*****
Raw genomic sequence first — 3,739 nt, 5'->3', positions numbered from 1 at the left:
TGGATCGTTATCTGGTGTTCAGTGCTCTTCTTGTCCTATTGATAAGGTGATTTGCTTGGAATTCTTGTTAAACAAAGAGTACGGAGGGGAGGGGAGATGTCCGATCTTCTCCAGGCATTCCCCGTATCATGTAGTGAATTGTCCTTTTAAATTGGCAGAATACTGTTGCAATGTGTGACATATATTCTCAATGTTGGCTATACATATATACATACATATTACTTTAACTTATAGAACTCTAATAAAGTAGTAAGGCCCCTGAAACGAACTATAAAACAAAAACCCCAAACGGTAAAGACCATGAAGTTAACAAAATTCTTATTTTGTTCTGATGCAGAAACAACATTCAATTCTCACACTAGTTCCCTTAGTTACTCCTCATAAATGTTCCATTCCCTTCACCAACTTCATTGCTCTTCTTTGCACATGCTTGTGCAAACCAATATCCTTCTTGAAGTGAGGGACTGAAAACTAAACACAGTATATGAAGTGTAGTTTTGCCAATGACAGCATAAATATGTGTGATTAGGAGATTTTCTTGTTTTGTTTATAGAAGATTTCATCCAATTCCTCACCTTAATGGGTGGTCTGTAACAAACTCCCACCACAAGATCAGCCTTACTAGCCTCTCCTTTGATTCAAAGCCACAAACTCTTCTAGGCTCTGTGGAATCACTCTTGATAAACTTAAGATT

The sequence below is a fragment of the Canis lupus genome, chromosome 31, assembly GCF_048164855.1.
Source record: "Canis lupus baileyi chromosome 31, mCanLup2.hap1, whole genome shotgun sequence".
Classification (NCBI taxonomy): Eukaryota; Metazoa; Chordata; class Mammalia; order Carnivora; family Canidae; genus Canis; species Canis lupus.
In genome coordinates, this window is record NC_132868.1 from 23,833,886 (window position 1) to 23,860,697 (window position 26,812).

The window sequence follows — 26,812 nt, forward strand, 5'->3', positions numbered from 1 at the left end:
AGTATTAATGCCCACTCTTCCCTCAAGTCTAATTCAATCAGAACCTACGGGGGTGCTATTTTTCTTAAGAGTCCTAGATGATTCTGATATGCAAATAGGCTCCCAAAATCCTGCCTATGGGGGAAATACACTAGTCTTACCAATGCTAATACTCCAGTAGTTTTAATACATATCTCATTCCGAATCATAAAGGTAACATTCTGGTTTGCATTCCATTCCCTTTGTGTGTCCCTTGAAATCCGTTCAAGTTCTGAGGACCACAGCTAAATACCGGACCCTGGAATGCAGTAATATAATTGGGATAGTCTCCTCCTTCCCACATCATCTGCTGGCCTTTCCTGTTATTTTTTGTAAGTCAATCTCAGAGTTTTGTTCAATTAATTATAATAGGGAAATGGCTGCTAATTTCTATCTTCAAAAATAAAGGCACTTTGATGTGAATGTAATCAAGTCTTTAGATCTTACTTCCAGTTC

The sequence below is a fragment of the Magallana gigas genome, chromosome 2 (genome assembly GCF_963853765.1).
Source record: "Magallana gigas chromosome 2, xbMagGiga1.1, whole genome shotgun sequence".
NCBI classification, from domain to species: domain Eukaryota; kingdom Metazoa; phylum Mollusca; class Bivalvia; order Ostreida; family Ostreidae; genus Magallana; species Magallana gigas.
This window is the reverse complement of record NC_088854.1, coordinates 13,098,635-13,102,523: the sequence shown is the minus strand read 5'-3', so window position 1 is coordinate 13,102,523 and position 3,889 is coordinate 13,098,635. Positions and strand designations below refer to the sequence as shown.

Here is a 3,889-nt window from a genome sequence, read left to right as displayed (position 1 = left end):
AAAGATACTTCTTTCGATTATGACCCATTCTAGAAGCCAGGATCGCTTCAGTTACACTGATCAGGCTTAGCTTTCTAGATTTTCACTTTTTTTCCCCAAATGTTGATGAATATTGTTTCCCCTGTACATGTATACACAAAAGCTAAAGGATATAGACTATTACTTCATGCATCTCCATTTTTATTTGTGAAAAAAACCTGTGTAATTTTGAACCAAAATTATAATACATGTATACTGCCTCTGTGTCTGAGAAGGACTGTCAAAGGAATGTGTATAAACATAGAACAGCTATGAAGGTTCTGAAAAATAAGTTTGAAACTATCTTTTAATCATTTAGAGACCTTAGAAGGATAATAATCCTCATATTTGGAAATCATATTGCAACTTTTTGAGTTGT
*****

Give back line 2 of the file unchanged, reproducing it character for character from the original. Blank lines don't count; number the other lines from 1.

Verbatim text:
TGGATCGTTATCTGGTGTTCAGTGCTCTTCTTGTCCTATTGATAAGGTGATTTGCTTGGAATTCTTGTTAAACAAAGAGTACGGAGGGGAGGGGAGATGTCCGATCTTCTCCAGGCATTCCCCGTATCATGTAGTGAATTGTCCTTTTAAATTGGCAGAATACTGTTGCAATGTGTGACATATATTCTCAATGTTGGCTATACATATATACATACATATTACTTTAACTTATAGAACTCTAATAAAGTAGTAAGGCCCCTGAAACGAACTATAAAACAAAAACCCCAAACGGTAAAGACCATGAAGTTAACAAAATTCTTATTTTGTTCTGATGCAGAAACAACATTCAATTCTCACACTAGTTCCCTTAGTTACTCCTCATAAATGTTCCATTCCCTTCACCAACTTCATTGCTCTTCTTTGCACATGCTTGTGCAAACCAATATCCTTCTTGAAGTGAGGGACTGAAAACTAAACACAGTATATGAAGTGTAGTTTTGCCAATGACAGCATAAATATGTGTGATTAGGAGATTTTCTTGTTTTGTTTATAGAAGATTTCATCCAATTCCTCACCTTAATGGGTGGTCTGTAACAAACTCCCACCACAAGATCAGCCTTACTAGCCTCTCCTTTGATTCAAAGCCACAAACTCTTCTAGGCTCTGTGGAATCACTCTTGATAAACTTAAGATT